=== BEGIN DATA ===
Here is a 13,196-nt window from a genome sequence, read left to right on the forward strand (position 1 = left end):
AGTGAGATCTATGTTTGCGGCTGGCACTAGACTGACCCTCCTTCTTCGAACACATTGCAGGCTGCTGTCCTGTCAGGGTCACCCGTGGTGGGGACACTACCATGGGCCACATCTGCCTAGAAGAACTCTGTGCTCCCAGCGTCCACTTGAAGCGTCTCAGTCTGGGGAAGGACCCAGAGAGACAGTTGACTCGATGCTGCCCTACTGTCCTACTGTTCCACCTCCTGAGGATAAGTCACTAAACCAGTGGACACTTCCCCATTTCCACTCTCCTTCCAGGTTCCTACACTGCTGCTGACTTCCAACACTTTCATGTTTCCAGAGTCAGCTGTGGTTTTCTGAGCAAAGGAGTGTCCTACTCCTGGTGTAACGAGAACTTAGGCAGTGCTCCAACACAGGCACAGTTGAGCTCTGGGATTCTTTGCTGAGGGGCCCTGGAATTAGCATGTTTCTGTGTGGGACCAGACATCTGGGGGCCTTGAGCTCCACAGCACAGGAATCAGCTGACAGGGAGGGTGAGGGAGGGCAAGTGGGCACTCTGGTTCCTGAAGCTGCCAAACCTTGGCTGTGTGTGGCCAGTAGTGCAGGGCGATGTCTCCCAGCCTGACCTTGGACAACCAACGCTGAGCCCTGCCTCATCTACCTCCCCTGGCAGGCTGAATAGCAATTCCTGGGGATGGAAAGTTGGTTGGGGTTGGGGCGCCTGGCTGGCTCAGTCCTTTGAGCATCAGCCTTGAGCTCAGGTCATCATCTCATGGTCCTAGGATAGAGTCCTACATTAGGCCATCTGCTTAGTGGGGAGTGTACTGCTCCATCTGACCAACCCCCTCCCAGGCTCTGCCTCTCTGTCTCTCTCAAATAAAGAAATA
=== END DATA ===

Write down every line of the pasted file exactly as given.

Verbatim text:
Here is a 13,196-nt window from a genome sequence, read left to right on the forward strand (position 1 = left end):
AGTGAGATCTATGTTTGCGGCTGGCACTAGACTGACCCTCCTTCTTCGAACACATTGCAGGCTGCTGTCCTGTCAGGGTCACCCGTGGTGGGGACACTACCATGGGCCACATCTGCCTAGAAGAACTCTGTGCTCCCAGCGTCCACTTGAAGCGTCTCAGTCTGGGGAAGGACCCAGAGAGACAGTTGACTCGATGCTGCCCTACTGTCCTACTGTTCCACCTCCTGAGGATAAGTCACTAAACCAGTGGACACTTCCCCATTTCCACTCTCCTTCCAGGTTCCTACACTGCTGCTGACTTCCAACACTTTCATGTTTCCAGAGTCAGCTGTGGTTTTCTGAGCAAAGGAGTGTCCTACTCCTGGTGTAACGAGAACTTAGGCAGTGCTCCAACACAGGCACAGTTGAGCTCTGGGATTCTTTGCTGAGGGGCCCTGGAATTAGCATGTTTCTGTGTGGGACCAGACATCTGGGGGCCTTGAGCTCCACAGCACAGGAATCAGCTGACAGGGAGGGTGAGGGAGGGCAAGTGGGCACTCTGGTTCCTGAAGCTGCCAAACCTTGGCTGTGTGTGGCCAGTAGTGCAGGGCGATGTCTCCCAGCCTGACCTTGGACAACCAACGCTGAGCCCTGCCTCATCTACCTCCCCTGGCAGGCTGAATAGCAATTCCTGGGGATGGAAAGTTGGTTGGGGTTGGGGCGCCTGGCTGGCTCAGTCCTTTGAGCATCAGCCTTGAGCTCAGGTCATCATCTCATGGTCCTAGGATAGAGTCCTACATTAGGCCATCTGCTTAGTGGGGAGTGTACTGCTCCATCTGACCAACCCCCTCCCAGGCTCTGCCTCTCTGTCTCTCTCAAATAAAGAAATA